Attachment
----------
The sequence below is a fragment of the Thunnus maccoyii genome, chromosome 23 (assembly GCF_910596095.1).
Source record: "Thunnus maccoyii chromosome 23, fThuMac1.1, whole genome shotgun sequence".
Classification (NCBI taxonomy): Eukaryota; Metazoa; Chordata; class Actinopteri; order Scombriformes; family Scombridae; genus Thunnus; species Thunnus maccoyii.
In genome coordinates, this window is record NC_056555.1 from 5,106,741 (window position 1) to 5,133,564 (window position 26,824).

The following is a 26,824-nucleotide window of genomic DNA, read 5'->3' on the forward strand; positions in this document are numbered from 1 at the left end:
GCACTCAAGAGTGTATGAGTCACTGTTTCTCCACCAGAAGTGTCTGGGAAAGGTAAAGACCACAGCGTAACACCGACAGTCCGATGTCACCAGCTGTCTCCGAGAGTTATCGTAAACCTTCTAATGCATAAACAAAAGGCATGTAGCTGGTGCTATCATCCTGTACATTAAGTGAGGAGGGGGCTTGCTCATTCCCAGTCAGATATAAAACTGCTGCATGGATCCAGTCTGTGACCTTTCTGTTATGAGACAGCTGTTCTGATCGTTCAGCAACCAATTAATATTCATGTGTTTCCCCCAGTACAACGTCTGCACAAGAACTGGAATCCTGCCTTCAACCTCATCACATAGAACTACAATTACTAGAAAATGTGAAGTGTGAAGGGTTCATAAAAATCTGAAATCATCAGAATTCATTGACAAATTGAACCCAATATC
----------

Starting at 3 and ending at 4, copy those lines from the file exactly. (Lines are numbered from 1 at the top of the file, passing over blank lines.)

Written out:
Classification (NCBI taxonomy): Eukaryota; Metazoa; Chordata; class Actinopteri; order Scombriformes; family Scombridae; genus Thunnus; species Thunnus maccoyii.
In genome coordinates, this window is record NC_056555.1 from 5,106,741 (window position 1) to 5,133,564 (window position 26,824).